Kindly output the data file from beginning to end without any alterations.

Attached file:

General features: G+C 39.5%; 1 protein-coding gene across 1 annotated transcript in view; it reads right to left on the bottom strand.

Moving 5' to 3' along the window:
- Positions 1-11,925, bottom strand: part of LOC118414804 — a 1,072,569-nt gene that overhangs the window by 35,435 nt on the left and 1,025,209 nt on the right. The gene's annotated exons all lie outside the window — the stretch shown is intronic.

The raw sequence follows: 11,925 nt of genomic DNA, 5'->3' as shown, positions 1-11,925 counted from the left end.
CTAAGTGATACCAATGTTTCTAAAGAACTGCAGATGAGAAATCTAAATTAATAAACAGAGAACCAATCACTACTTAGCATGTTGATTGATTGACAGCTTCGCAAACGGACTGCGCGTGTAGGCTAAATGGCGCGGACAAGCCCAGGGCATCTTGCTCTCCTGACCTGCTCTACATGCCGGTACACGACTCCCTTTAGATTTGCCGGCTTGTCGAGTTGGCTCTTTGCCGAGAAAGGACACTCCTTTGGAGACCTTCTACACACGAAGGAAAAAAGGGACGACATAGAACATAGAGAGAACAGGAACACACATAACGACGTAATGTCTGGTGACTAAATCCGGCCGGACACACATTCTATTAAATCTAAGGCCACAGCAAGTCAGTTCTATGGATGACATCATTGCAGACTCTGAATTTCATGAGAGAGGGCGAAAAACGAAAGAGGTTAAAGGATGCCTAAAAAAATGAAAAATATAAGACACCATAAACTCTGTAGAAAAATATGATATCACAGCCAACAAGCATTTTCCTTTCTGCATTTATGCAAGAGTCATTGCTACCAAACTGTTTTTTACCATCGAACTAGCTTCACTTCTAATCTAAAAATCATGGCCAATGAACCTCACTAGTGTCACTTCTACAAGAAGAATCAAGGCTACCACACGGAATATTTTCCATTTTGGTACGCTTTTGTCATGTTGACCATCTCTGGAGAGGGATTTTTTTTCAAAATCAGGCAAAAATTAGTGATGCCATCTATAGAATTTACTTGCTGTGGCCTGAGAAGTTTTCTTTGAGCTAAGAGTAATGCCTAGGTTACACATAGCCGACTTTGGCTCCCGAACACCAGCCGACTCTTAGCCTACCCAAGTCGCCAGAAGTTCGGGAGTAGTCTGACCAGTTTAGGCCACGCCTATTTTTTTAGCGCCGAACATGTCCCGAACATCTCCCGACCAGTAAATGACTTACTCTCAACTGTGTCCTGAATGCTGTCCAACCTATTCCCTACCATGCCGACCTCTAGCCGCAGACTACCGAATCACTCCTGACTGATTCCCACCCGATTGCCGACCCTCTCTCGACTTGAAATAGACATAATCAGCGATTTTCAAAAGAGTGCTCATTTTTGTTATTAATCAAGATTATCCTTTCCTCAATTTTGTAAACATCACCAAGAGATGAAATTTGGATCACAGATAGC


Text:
General features: G+C 39.5%; 1 protein-coding gene across 1 annotated transcript in view; it reads right to left on the bottom strand.

Moving 5' to 3' along the window:
- Positions 1-11,925, bottom strand: part of LOC118414804 — a 1,072,569-nt gene that overhangs the window by 35,435 nt on the left and 1,025,209 nt on the right. The gene's annotated exons all lie outside the window — the stretch shown is intronic.

The raw sequence follows: 11,925 nt of genomic DNA, 5'->3' as shown, positions 1-11,925 counted from the left end.
CTAAGTGATACCAATGTTTCTAAAGAACTGCAGATGAGAAATCTAAATTAATAAACAGAGAACCAATCACTACTTAGCATGTTGATTGATTGACAGCTTCGCAAACGGACTGCGCGTGTAGGCTAAATGGCGCGGACAAGCCCAGGGCATCTTGCTCTCCTGACCTGCTCTACATGCCGGTACACGACTCCCTTTAGATTTGCCGGCTTGTCGAGTTGGCTCTTTGCCGAGAAAGGACACTCCTTTGGAGACCTTCTACACACGAAGGAAAAAAGGGACGACATAGAACATAGAGAGAACAGGAACACACATAACGACGTAATGTCTGGTGACTAAATCCGGCCGGACACACATTCTATTAAATCTAAGGCCACAGCAAGTCAGTTCTATGGATGACATCATTGCAGACTCTGAATTTCATGAGAGAGGGCGAAAAACGAAAGAGGTTAAAGGATGCCTAAAAAAATGAAAAATATAAGACACCATAAACTCTGTAGAAAAATATGATATCACAGCCAACAAGCATTTTCCTTTCTGCATTTATGCAAGAGTCATTGCTACCAAACTGTTTTTTACCATCGAACTAGCTTCACTTCTAATCTAAAAATCATGGCCAATGAACCTCACTAGTGTCACTTCTACAAGAAGAATCAAGGCTACCACACGGAATATTTTCCATTTTGGTACGCTTTTGTCATGTTGACCATCTCTGGAGAGGGATTTTTTTTCAAAATCAGGCAAAAATTAGTGATGCCATCTATAGAATTTACTTGCTGTGGCCTGAGAAGTTTTCTTTGAGCTAAGAGTAATGCCTAGGTTACACATAGCCGACTTTGGCTCCCGAACACCAGCCGACTCTTAGCCTACCCAAGTCGCCAGAAGTTCGGGAGTAGTCTGACCAGTTTAGGCCACGCCTATTTTTTTAGCGCCGAACATGTCCCGAACATCTCCCGACCAGTAAATGACTTACTCTCAACTGTGTCCTGAATGCTGTCCAACCTATTCCCTACCATGCCGACCTCTAGCCGCAGACTACCGAATCACTCCTGACTGATTCCCACCCGATTGCCGACCCTCTCTCGACTTGAAATAGACATAATCAGCGATTTTCAAAAGAGTGCTCATTTTTGTTATTAATCAAGATTATCCTTTCCTCAATTTTGTAAACATCACCAAGAGATGAAATTTGGATCACAGATAGC